Between now and your tax filing day is your last chance to build your retirement and potentially reduce your 2007 income tax liability. If you are not sure this is a wise use of your money, you should ask yourself the question, “Will my Social Security and the amount I have already saved provide the retirement income I want for my entire retirement?” If the answer to this question is “No,” then you should strongly consider adding to your retirement account.
Before writing the check, you should determine the type of retirement contribution to make and the amount. To do this, you should review the simple rules provided by the IRS. Okay, okay! So the rules are not so simple! Here are some highlights for tax year 2007.
For individual retirement accounts (IRAs), you must have ‘earned income’ to be able to make a contribution. If you are married, you are able to count as earned income the income of your spouse. For a couple to share income, there must be enough earned income to equal or exceed the contributions to IRAs by both spouses. Contributors under the age of 50 as of December 31, 2007 can contribute up to $4,000, and those 50 and over can contribute the maximum of $5,000. While I would encourage contributing the maximum, something is better than nothing.
While everyone with earned income can contribute to an IRA, not every contribution is deductible. If your W-2 has the pension box checked or you are self-employed and have a SEP plan, you are covered by an employer plan and subject to income limitations. This means your contribution is deductible as long as your income is below the limit. Modified adjusted gross income amounts for singles is $52,000 and for married filing jointly is $83,000 to allow the entire contribution to be deductible. A partial deduction is permitted in both cases when AGI (Adjusted Gross Income) falls within the next $10,000. When income is more than $10,000 higher than the limit, then the contributions are not deductible.
Roth contributions have the same contribution limits as ‘Traditional IRAs’, but eligibility varies from the traditional IRA. Contributions to Roth IRAs also require the contributor to have earned income. You can actually contribute to both a Traditional and a Roth IRA for the same year. The combined contribution total however cannot exceed the individual limit. For Roth limitations, it is not the deductibility that is limited; it is the amount of the contribution. The full contribution can be made if your AGI is below $101,000 for singles and head of households or $159,000 for joint filers. Once your income exceeds the limit by $10,000, you can no longer contribute to a Roth.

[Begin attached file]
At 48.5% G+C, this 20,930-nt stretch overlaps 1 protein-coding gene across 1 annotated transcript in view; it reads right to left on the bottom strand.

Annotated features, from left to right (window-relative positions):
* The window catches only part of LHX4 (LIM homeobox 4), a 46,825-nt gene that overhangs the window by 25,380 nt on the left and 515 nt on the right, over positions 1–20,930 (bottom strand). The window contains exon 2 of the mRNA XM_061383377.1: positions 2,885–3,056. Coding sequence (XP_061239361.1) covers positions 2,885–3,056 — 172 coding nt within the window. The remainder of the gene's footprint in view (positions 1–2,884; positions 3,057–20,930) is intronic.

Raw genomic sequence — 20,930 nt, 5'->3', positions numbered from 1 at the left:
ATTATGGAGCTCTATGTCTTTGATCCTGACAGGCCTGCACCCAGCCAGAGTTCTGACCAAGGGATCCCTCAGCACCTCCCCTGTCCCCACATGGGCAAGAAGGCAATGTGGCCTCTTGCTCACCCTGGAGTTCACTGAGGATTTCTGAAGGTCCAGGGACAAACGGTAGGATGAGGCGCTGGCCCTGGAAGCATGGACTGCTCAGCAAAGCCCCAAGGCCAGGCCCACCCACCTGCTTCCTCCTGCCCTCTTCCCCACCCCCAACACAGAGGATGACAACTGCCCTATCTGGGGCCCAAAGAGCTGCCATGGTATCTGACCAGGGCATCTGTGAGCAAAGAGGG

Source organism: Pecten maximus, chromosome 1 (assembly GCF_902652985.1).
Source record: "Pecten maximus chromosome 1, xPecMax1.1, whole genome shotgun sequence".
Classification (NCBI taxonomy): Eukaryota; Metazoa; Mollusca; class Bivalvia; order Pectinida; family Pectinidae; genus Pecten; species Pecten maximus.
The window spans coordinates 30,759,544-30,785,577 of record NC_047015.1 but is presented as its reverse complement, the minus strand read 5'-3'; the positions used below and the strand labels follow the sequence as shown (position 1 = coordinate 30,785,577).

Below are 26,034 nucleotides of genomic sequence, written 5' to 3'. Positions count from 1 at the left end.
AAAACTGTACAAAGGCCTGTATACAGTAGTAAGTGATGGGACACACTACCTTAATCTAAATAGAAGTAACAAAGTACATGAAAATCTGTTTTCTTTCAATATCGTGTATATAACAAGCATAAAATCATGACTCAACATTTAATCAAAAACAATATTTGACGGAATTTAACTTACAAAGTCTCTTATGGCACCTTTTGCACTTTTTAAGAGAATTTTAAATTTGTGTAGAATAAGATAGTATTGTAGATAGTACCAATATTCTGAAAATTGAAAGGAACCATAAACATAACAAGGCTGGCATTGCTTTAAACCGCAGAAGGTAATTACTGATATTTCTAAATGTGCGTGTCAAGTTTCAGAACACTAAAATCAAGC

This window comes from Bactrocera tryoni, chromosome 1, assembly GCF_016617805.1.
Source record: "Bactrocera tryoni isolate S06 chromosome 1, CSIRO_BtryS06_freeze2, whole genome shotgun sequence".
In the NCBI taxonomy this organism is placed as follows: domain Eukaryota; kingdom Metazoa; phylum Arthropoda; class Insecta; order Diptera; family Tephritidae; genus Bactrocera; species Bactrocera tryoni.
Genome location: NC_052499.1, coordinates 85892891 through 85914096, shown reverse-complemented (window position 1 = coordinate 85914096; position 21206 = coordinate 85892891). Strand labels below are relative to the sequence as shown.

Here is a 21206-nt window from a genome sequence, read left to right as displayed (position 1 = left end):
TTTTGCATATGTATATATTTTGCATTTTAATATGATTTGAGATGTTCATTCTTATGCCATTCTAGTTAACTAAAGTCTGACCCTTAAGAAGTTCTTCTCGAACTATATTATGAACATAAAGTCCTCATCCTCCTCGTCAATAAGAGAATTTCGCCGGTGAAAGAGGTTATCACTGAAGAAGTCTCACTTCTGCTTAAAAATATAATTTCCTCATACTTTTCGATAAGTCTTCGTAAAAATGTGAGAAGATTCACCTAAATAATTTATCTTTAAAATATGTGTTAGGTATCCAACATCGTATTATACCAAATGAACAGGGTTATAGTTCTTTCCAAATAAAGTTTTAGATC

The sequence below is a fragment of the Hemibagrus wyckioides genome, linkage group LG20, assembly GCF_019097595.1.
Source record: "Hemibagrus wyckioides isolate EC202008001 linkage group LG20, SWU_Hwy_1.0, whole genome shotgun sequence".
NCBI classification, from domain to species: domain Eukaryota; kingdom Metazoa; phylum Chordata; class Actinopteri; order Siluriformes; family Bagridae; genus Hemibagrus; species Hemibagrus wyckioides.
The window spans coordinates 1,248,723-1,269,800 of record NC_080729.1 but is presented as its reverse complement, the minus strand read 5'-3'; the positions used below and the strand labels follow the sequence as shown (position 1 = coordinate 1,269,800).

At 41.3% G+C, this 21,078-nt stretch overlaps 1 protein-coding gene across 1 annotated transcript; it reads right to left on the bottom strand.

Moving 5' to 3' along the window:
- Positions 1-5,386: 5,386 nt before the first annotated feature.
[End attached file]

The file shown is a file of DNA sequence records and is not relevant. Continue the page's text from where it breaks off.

If you recall, contributions to Traditional IRAs permit a deduction, the account grows tax-deferred, and withdrawals come out as taxable income. Where the Roth contribution is considered after tax, so there is no deduction but it still grows tax-deferred and the withdrawals come out income tax-free. Both types of IRA accounts are valuable and can serve an important purpose for your retirement. Your tax advisor or financial advisor should be able to provide guidance as to which solution is best for you.
For those of you who have your own business, in addition to contributing to a personal IRA there are several retirement accounts designed for businesses. The most universal is the SEP. The SEP has a much higher contribution limit than a personal IRA and is based upon the amount of profit reported by the business. There are additional rules for a SEP if those businesses have employees. Looking into this plan as an option can provide a valuable deduction and a significant solution for your retirement needs.
Planning for your retirement should be one of your highest priorities. Benefiting along the way with tax savings is an additional advantage. Retirement based upon Social Security alone will not be sufficient for anyone. Planning ahead is a must, if you expect to get ahead. Contact our office or one of the area financial planners for assistance.
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Would you like a response to a financial question? Send your question to Doug Horn, 115 W. Broadway, Maryville, TN 37801. Be sure to mark your envelope Money Matters.
Doug Horn, CFP, is an area financial planner with more than 24 years financial experience and founder of Quality Financial Concepts, located in downtown Maryville on Broadway.
Doug Horn, CFP, Registered Investment Advisor in Tennessee and Texas and Registered Principal, Branch Office of and Securities offered through CUE Financial, Member FINRA, SIPC.